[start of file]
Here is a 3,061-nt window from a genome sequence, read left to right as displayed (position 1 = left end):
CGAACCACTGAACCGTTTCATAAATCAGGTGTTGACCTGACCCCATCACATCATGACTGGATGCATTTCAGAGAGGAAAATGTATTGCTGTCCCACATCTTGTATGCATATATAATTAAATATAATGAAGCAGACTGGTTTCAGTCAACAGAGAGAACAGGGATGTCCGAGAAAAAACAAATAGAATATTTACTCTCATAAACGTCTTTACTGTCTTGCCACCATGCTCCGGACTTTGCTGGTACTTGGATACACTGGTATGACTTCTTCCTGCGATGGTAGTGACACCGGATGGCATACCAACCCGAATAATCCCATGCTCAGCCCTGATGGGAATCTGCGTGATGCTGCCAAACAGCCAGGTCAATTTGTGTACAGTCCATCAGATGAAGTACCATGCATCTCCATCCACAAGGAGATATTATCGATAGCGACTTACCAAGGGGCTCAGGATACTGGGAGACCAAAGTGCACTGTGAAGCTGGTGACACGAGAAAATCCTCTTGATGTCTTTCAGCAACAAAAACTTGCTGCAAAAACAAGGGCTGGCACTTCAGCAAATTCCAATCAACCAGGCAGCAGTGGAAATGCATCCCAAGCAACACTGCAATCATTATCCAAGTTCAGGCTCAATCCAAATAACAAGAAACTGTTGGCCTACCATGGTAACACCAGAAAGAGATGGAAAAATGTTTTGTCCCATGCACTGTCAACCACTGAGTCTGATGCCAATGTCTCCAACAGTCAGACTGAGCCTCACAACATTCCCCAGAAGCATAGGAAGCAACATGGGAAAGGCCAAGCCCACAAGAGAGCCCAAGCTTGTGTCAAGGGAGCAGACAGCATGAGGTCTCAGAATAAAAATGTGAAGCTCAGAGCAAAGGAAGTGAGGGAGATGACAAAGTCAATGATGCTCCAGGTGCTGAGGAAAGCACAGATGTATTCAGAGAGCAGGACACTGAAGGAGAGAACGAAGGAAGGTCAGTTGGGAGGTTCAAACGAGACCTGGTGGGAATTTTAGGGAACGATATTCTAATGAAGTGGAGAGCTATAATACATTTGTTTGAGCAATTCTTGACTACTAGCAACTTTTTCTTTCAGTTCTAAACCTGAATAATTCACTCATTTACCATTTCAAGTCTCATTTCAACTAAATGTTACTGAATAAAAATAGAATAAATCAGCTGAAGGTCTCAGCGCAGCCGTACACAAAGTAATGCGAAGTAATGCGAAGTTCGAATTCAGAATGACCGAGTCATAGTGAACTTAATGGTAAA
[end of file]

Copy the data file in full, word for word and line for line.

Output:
Here is a 3,061-nt window from a genome sequence, read left to right as displayed (position 1 = left end):
CGAACCACTGAACCGTTTCATAAATCAGGTGTTGACCTGACCCCATCACATCATGACTGGATGCATTTCAGAGAGGAAAATGTATTGCTGTCCCACATCTTGTATGCATATATAATTAAATATAATGAAGCAGACTGGTTTCAGTCAACAGAGAGAACAGGGATGTCCGAGAAAAAACAAATAGAATATTTACTCTCATAAACGTCTTTACTGTCTTGCCACCATGCTCCGGACTTTGCTGGTACTTGGATACACTGGTATGACTTCTTCCTGCGATGGTAGTGACACCGGATGGCATACCAACCCGAATAATCCCATGCTCAGCCCTGATGGGAATCTGCGTGATGCTGCCAAACAGCCAGGTCAATTTGTGTACAGTCCATCAGATGAAGTACCATGCATCTCCATCCACAAGGAGATATTATCGATAGCGACTTACCAAGGGGCTCAGGATACTGGGAGACCAAAGTGCACTGTGAAGCTGGTGACACGAGAAAATCCTCTTGATGTCTTTCAGCAACAAAAACTTGCTGCAAAAACAAGGGCTGGCACTTCAGCAAATTCCAATCAACCAGGCAGCAGTGGAAATGCATCCCAAGCAACACTGCAATCATTATCCAAGTTCAGGCTCAATCCAAATAACAAGAAACTGTTGGCCTACCATGGTAACACCAGAAAGAGATGGAAAAATGTTTTGTCCCATGCACTGTCAACCACTGAGTCTGATGCCAATGTCTCCAACAGTCAGACTGAGCCTCACAACATTCCCCAGAAGCATAGGAAGCAACATGGGAAAGGCCAAGCCCACAAGAGAGCCCAAGCTTGTGTCAAGGGAGCAGACAGCATGAGGTCTCAGAATAAAAATGTGAAGCTCAGAGCAAAGGAAGTGAGGGAGATGACAAAGTCAATGATGCTCCAGGTGCTGAGGAAAGCACAGATGTATTCAGAGAGCAGGACACTGAAGGAGAGAACGAAGGAAGGTCAGTTGGGAGGTTCAAACGAGACCTGGTGGGAATTTTAGGGAACGATATTCTAATGAAGTGGAGAGCTATAATACATTTGTTTGAGCAATTCTTGACTACTAGCAACTTTTTCTTTCAGTTCTAAACCTGAATAATTCACTCATTTACCATTTCAAGTCTCATTTCAACTAAATGTTACTGAATAAAAATAGAATAAATCAGCTGAAGGTCTCAGCGCAGCCGTACACAAAGTAATGCGAAGTAATGCGAAGTTCGAATTCAGAATGACCGAGTCATAGTGAACTTAATGGTAAA